Stop Bullying

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Tackling Bullying in Our Community

Bullying is a real problem and needs our attention. Being bullied has long-lasting and serious effects. There are many different types of bullying and the signs are not always easy to see. The more empowered you are and the more you can help yourself the better chance you have to stop the bully.

The ministry of Johnson Organization Foundation, INC USA collaborates with other organizations and local churches to raise awareness on issues such as bullying. We collaborate with the NYPD, community-based institutions and public-spirited people to tackle bullying in the community.

Call 1 (347) 938-9945 for more information.

Three Types of Bullying We Need to Tackle

Physical Bullying

Physical bullying involves hurting a person's body or possessions. Physical bullying includes:

  • Hitting
  • Kicking
  • Making mean or rude hand gestures
  • Pinching
  • Pushing
  • Spitting
  • Taking or breaking someone’s things
  • Tripping

Social Bullying

Social bullying, often referred to as “relational bullying,” involves hurting someone’s reputation or relationships. Social bullying includes:

  • Embarrassing someone in public
  • Leaving someone out on purpose
  • Spreading rumors about someone
  • Telling other children not to be friends with someone

Verbal Bullying

Verbal bullying is saying or writing mean things. Verbal bullying includes:

  • Inappropriate sexual comments
  • Name-calling
  • Taunting
  • Teasing
  • Threatening to cause harm

Cyber Bullying Is Also a Real Threat to Our Youth

Cyberbullying can harm the online reputations of everyone involved, not just the person being bullied but those doing the bullying or participating in it. Digital devices offer an ability to immediately and continuously communicate 24 hours a day, so it can be difficult for children experiencing cyberbullying to find relief.

Most information communicated electronically is permanent and public if not reported and removed. A negative online reputation, including for those who bully, can impact college admissions, employment and other areas of life.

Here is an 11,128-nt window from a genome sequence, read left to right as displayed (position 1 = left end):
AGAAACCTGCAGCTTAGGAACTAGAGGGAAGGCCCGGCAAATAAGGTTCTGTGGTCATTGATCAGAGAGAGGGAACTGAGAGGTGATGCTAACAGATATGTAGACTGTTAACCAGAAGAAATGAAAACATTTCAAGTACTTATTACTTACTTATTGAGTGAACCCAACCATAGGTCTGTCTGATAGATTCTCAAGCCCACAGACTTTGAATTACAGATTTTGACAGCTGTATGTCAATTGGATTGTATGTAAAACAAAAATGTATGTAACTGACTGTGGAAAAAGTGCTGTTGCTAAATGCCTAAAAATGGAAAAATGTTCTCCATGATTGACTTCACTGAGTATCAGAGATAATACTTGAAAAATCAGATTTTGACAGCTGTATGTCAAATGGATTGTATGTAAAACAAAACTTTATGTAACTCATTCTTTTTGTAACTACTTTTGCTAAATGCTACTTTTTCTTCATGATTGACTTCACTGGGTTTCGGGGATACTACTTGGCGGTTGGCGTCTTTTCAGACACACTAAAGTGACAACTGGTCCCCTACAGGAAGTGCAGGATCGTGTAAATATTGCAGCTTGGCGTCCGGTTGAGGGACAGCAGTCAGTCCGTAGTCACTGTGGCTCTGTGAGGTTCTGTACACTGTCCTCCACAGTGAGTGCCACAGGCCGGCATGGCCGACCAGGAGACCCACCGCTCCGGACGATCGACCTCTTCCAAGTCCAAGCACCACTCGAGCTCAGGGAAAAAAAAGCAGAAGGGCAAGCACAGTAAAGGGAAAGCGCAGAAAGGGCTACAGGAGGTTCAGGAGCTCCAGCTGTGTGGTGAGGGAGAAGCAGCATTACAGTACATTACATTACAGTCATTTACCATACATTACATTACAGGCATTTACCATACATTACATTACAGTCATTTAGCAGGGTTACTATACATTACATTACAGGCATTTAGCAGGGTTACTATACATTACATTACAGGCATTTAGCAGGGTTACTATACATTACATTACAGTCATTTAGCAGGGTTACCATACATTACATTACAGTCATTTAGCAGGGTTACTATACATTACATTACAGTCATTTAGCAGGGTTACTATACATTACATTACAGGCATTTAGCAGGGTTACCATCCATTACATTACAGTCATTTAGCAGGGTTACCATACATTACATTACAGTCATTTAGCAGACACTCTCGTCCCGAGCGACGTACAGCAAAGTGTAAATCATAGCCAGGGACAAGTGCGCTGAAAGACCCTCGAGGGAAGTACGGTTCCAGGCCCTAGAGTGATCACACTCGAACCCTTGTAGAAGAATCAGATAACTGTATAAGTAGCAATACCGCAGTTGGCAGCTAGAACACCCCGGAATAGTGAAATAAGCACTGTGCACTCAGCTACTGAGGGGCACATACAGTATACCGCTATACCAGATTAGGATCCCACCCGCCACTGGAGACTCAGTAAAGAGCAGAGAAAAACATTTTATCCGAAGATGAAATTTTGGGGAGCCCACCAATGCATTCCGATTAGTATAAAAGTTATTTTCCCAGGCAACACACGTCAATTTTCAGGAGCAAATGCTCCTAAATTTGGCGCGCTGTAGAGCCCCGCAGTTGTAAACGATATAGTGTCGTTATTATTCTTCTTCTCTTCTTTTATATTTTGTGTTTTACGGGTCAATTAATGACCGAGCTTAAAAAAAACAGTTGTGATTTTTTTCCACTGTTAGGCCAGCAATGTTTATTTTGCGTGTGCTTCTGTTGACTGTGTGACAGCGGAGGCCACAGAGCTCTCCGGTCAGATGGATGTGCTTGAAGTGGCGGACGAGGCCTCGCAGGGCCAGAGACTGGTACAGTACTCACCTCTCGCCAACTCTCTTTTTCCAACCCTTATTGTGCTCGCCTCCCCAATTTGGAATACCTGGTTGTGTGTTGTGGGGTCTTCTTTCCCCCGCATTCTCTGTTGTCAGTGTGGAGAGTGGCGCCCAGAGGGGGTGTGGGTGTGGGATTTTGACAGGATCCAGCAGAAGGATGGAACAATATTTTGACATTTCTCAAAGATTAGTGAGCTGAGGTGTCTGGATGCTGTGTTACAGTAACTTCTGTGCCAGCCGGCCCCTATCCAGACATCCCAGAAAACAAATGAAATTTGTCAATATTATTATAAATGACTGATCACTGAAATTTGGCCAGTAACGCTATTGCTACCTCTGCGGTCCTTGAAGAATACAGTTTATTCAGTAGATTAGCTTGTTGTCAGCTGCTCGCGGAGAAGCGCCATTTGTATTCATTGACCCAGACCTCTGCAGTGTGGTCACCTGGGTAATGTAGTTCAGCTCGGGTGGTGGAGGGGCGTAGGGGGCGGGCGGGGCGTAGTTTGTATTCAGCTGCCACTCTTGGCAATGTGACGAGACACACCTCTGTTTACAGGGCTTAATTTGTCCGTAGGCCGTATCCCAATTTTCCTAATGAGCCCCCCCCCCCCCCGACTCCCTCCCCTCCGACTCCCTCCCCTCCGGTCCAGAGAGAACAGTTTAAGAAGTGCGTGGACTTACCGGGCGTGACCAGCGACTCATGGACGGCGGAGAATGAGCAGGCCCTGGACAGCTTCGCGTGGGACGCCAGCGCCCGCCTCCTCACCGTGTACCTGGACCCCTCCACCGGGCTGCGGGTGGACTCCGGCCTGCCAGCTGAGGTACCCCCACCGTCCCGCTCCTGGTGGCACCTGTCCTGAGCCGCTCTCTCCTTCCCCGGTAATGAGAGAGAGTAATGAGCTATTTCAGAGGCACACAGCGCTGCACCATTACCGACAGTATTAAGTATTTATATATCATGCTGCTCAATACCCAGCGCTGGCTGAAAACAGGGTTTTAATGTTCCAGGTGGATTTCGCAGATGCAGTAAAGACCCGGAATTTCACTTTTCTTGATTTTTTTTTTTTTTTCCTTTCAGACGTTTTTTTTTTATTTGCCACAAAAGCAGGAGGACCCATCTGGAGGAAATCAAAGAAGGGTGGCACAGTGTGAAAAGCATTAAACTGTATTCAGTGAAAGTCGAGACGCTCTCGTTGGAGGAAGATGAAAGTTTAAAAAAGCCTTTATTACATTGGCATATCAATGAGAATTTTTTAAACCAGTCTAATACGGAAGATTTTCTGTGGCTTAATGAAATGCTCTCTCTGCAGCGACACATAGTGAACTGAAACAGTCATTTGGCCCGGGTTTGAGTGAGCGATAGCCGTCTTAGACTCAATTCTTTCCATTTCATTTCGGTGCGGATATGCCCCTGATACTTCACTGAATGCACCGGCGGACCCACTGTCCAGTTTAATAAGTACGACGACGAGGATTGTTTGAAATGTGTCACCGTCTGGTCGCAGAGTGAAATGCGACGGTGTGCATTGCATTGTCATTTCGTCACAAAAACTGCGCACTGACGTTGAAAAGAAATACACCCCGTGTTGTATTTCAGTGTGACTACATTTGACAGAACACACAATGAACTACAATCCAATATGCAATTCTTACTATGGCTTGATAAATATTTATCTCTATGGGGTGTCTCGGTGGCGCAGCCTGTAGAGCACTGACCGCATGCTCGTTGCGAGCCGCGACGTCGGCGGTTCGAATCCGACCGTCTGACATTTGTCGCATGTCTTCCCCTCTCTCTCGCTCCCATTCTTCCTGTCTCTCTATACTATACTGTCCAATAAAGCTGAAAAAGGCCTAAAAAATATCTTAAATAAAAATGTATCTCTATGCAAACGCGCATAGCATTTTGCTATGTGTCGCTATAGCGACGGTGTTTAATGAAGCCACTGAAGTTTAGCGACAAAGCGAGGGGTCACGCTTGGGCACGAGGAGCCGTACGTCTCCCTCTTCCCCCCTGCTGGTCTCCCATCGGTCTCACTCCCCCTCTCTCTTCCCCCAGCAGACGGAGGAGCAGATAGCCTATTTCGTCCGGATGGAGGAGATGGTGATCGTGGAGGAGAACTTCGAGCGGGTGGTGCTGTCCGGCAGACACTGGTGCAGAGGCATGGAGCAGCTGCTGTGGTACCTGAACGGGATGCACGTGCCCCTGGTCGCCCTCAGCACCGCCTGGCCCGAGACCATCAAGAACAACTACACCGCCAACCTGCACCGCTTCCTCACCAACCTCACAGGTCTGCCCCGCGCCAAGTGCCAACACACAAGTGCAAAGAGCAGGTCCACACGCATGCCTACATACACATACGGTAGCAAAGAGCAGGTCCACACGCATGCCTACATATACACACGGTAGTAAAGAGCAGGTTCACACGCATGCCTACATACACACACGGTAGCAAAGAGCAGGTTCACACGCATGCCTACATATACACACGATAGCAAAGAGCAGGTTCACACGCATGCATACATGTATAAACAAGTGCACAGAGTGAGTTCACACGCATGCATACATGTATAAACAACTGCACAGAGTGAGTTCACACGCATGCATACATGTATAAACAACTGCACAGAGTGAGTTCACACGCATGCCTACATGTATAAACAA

Because teachers and parents may not overhear or see cyberbullying taking place, it is harder to recognize. Although all states have laws requiring schools to respond to bullying, many states do not include cyberbullying under these laws or specify the role schools should play in responding to bullying that takes place outside of school.

Schools may act either as required by law or with local or school policies that allow them to discipline or take other action. Some states also have provisions to address bullying if it affects school performance.

How to Prevent Bullying

Parents, school staff and other caring adults have a role to play in preventing bullying. They can help kids understand bullying.

  • Encourage kids to do what they love. Special activities, interests, and hobbies can boost confidence, help kids make friends and protect them from bullying behavior.
  • Keep the lines of communication open. Check in with kids often. Listen to them. Know their friends, ask about school and understand their concerns.
    Make sure kids know how to get help.
  • Model how to treat others with kindness and respect.
  • Talk about what bullying is and how to stand up to it safely.
  • Tell kids bullying is unacceptable.

Help Kids Understand Bullying

Kids who know what bullying is can better identify it. They can talk about bullying if it happens to them or others. Kids need to know ways to safely stand up to bullying and how to get help.

  • Encourage kids to speak to a trusted adult if they are bullied or see others being bullied. The adult can give comfort, support and advice, even if they can’t solve the problem directly.
  • Encourage the child to report bullying if it happens. Talk about how to stand up to kids who bully. Give tips, like using humor and saying stop directly and confidently. Talk about what to do if those actions don’t work, like walking away.
  • Talk about strategies for staying safe, such as staying near adults or groups of other kids.
  • Urge them to help kids who are bullied by showing kindness or getting help.

Research tells us that children really do look to parents and caregivers for advice and help on tough decisions. Sometimes spending 15 minutes a day talking can reassure kids that they can talk to their parents if they have a problem. Start conversations about daily life and feelings.

Keep Up-To-Date With Kids' Lives

There are simple ways that parents and caregivers can keep up-to-date with kids’ lives.

  • Read class newsletters and school flyers and talk about them at home
  • Check the school website
  • Go to school events
  • Greet the bus driver
  • Meet teachers and counselors at back to school nights or reach out by email
  • Share phone numbers with other kid’s parents

Encourage Kids to Do What They Love

Help kids take part in activities, interests and hobbies they like. Kids can volunteer, play sports, sing in a chorus or join a youth group or school club. These activities give kids a chance to have fun and meet others with the same interests. They can build confidence and friendships that help protect kids from bullying.

Model How to Treat Others with Kindness and Respect

Kids learn from adult’s actions. By treating others with kindness and respect, adults show the kids in their lives that there is no place for bullying. Even if it seems like they are not paying attention, kids are watching how adults manage stress and conflict, as well as how they treat their friends, colleagues and families.

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  • High school dropouts
  • Teen pregnancy
  • Drug abuse
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